Earlier this week, Chinese electric vehicle maker NIO announced that it has renewed its manufacturing contract with Jianghuai Automobile Group Co (JAC) and that the latter will double its annual production capacity to 240,000 units to meet NIO's growing demand.
Many people wonder what kind of history JAC has and why it was chosen by NIO as its car manufacturing OEM.
Before answering that question, we can review what William Li, NIO's founder, chairman and CEO, said about their partnership with JAC.
In a speech delivered this past weekend at a financial forum held at PBC School of Finance, Tsinghua University, Li said that NIO's partnership with JAC was questioned a few years ago, but now those voices have completely disappeared.
Many people in 2018 questioned, "How are you going to sell cars when NIO doesn't even have its own factory?" Li mentioned. Now three years have passed and NIO has sold a lot of cars, no one is questioning it anymore.
During the CCTV "Meet The Big Names" program in October 2018, Li's comment that "Porsche's factory is not as good as JAC NIO's factory" sparked controversy in China.
Li later issued a clarification, saying that he had visited Porsche's factory in Stuttgart and that it was unfair to compare the new factory built in 2018 with the one built a long time ago, but that he just wanted to emphasize that the new NIO factory in Hefei is indeed of a very high standard.
Now, back to JAC. Like many start-up stories, the company, founded 57 years ago, had humble beginnings.
Its history goes back to the establishment of Chaohu Auto Parts Factory in 1964, when it was not a car manufacturer.
In the 1980s, when many Chinese state-owned enterprises were struggling to operate, JAC used to produce mouse traps and ice skates in order to survive.
JAC's turnaround began in 1990, when Zuo Yan'an officially took over as plant manager and chose to focus on developing special chassis for buses.
This decision allowed JAC to seize the market opportunity and fill the market gap.
But the road to JAC's start-up was not always smooth. In the late 1980s, Zuo sold the G427 engine line, which had long been unproductive, in exchange for start-up capital for the bus chassis project because of difficulties in obtaining loans.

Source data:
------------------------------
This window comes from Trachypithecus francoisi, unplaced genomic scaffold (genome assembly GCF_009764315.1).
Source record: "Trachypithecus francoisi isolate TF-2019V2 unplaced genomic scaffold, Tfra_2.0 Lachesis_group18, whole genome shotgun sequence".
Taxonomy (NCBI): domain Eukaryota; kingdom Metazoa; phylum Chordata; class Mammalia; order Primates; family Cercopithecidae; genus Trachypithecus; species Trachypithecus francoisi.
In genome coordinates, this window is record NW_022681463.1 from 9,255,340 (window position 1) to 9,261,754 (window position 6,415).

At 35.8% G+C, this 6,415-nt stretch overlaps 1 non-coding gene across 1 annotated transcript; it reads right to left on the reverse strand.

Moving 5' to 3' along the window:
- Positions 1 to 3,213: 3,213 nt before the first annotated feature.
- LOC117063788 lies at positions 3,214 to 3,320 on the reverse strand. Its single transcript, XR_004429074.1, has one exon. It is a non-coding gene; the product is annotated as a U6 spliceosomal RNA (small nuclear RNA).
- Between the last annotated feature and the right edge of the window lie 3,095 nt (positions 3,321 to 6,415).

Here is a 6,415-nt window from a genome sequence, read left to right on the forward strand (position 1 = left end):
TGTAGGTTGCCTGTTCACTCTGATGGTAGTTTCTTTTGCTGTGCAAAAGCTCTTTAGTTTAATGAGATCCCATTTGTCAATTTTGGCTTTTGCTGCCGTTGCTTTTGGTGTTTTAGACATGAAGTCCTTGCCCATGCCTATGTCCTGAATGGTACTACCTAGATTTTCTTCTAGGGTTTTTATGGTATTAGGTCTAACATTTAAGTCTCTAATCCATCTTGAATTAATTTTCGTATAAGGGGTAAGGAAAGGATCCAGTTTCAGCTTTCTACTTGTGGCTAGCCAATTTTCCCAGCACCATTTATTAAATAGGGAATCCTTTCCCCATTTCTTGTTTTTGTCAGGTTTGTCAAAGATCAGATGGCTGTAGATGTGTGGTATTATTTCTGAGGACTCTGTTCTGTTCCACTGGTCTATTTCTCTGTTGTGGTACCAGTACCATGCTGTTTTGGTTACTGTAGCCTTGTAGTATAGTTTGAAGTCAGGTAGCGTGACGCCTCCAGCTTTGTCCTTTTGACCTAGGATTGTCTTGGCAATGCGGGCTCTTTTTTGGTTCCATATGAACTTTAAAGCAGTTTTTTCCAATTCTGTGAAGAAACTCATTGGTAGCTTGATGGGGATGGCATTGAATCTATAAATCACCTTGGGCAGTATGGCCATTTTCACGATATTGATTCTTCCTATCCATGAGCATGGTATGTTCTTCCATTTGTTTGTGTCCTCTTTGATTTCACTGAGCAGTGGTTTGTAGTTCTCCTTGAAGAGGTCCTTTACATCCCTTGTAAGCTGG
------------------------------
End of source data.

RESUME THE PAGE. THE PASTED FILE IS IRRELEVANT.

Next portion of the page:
By 1993, JAC's bus chassis sales reached 10,000 units. By 1996, JAC had established itself as a leader in the bus chassis field.
In 1995, Zuo proposed the production of light trucks, which was opposed by many people at the time, but he stuck to his judgment.
Light trucks have brought huge economic benefits to JAC, and for many years, JAC light truck sales have been among the top two in the industry.
In order to keep the company from being marginalized, Zuo applied to build a sedan in 2005, but it took until 2007 to get approval from regulators.
It was then that JAC became a true automaker and had the foundation to move into a large automotive group.
After Zuo's retirement, An Jin became chairman of JAC.
Unlike light trucks and bus chassis, JAC had little core competence when it first entered the car market.
An knows very well that in order to develop JAC's car business, the shortcomings of the core technology must be made up.
JAC focused on energy saving and emission reduction technology, intelligent safety technology, noise technology, lightweight technology, new energy technology, manufacturing process technology, etc., and formed its own core competitiveness.
Today, JAC has an R&D team of nearly 5,000 people, and its products cover heavy trucks, medium trucks, light trucks, mini trucks, multi-purpose commercial vehicles, MPVs, SUVs, sedans, buses, special chassis, and core components such as transmissions, engines, and axles.
On May 29, 2020, JAC and FAW-Volkswagen signed a strategic joint venture cooperation agreement.
FAW-Volkswagen announced it will invest one billion euros ($1.2 billion) to acquire a 50 percent stake in JAC and increase its stake in the electric vehicle joint venture JAC-Volkswagen to 75 percent.
In 2020, JAC sold 297,787 units of commercial vehicles, up 15.03 percent year-on-year, and 155,574 units of passenger cars, down 4.19% percent year-on-year.
JAC's annual revenue in 2020 stood at RMB 42.831 billion, down 9.42 percent year-on-year, and net profit attributable to the parent company was RMB 143 million, up 34.52 percent year-on-year.
In April, JAC announced that An would no longer serve as JAC's chairman of the board and would be replaced by Xiang Xingchu, a JAC veteran.
Under Xiang's leadership, JAC is expected to usher in a new chapter.
(Xiang Xingchu, JAC chairman)